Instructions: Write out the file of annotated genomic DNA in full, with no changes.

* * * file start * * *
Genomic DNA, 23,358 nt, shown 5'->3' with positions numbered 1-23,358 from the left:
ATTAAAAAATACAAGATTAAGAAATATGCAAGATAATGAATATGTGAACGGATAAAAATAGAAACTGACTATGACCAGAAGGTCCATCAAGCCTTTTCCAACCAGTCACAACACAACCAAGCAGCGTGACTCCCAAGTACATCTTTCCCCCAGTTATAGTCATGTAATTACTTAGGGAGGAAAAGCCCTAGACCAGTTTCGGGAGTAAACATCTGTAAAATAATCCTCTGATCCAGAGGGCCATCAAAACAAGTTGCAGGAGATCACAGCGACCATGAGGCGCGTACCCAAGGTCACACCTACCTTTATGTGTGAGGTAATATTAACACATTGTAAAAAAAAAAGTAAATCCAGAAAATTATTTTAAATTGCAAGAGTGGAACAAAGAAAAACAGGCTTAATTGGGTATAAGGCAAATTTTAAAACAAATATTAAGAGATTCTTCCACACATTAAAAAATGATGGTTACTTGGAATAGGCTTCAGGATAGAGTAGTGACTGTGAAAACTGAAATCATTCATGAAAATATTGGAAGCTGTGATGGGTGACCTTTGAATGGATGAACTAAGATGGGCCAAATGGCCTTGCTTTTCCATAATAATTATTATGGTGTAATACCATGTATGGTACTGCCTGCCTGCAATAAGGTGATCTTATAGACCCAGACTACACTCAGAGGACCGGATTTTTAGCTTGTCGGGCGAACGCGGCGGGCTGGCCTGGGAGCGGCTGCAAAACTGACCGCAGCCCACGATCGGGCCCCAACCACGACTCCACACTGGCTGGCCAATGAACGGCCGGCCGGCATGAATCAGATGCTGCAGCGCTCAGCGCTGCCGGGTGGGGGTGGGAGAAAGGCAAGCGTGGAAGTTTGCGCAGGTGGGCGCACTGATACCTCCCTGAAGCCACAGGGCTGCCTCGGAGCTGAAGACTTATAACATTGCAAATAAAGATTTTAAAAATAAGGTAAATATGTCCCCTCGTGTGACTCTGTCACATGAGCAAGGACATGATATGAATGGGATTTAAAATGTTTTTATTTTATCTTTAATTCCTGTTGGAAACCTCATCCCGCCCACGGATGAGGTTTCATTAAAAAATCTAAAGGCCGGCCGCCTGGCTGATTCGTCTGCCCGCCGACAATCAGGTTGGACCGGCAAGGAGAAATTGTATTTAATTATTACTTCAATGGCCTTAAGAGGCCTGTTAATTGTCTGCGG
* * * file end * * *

Genomic DNA, 23,358 nt, shown 5'->3' with positions numbered 1-23,358 from the left:
ATTAAAAAATACAAGATTAAGAAATATGCAAGATAATGAATATGTGAACGGATAAAAATAGAAACTGACTATGACCAGAAGGTCCATCAAGCCTTTTCCAACCAGTCACAACACAACCAAGCAGCGTGACTCCCAAGTACATCTTTCCCCCAGTTATAGTCATGTAATTACTTAGGGAGGAAAAGCCCTAGACCAGTTTCGGGAGTAAACATCTGTAAAATAATCCTCTGATCCAGAGGGCCATCAAAACAAGTTGCAGGAGATCACAGCGACCATGAGGCGCGTACCCAAGGTCACACCTACCTTTATGTGTGAGGTAATATTAACACATTGTAAAAAAAAAAGTAAATCCAGAAAATTATTTTAAATTGCAAGAGTGGAACAAAGAAAAACAGGCTTAATTGGGTATAAGGCAAATTTTAAAACAAATATTAAGAGATTCTTCCACACATTAAAAAATGATGGTTACTTGGAATAGGCTTCAGGATAGAGTAGTGACTGTGAAAACTGAAATCATTCATGAAAATATTGGAAGCTGTGATGGGTGACCTTTGAATGGATGAACTAAGATGGGCCAAATGGCCTTGCTTTTCCATAATAATTATTATGGTGTAATACCATGTATGGTACTGCCTGCCTGCAATAAGGTGATCTTATAGACCCAGACTACACTCAGAGGACCGGATTTTTAGCTTGTCGGGCGAACGCGGCGGGCTGGCCTGGGAGCGGCTGCAAAACTGACCGCAGCCCACGATCGGGCCCCAACCACGACTCCACACTGGCTGGCCAATGAACGGCCGGCCGGCATGAATCAGATGCTGCAGCGCTCAGCGCTGCCGGGTGGGGGTGGGAGAAAGGCAAGCGTGGAAGTTTGCGCAGGTGGGCGCACTGATACCTCCCTGAAGCCACAGGGCTGCCTCGGAGCTGAAGACTTATAACATTGCAAATAAAGATTTTAAAAATAAGGTAAATATGTCCCCTCGTGTGACTCTGTCACATGAGCAAGGACATGATATGAATGGGATTTAAAATGTTTTTATTTTATCTTTAATTCCTGTTGGAAACCTCATCCCGCCCACGGATGAGGTTTCATTAAAAAATCTAAAGGCCGGCCGCCTGGCTGATTCGTCTGCCCGCCGACAATCAGGTTGGACCGGCAAGGAGAAATTGTATTTAATTATTACTTCAATGGCCTTAAGAGGCCTGTTAATTGTCTGCGG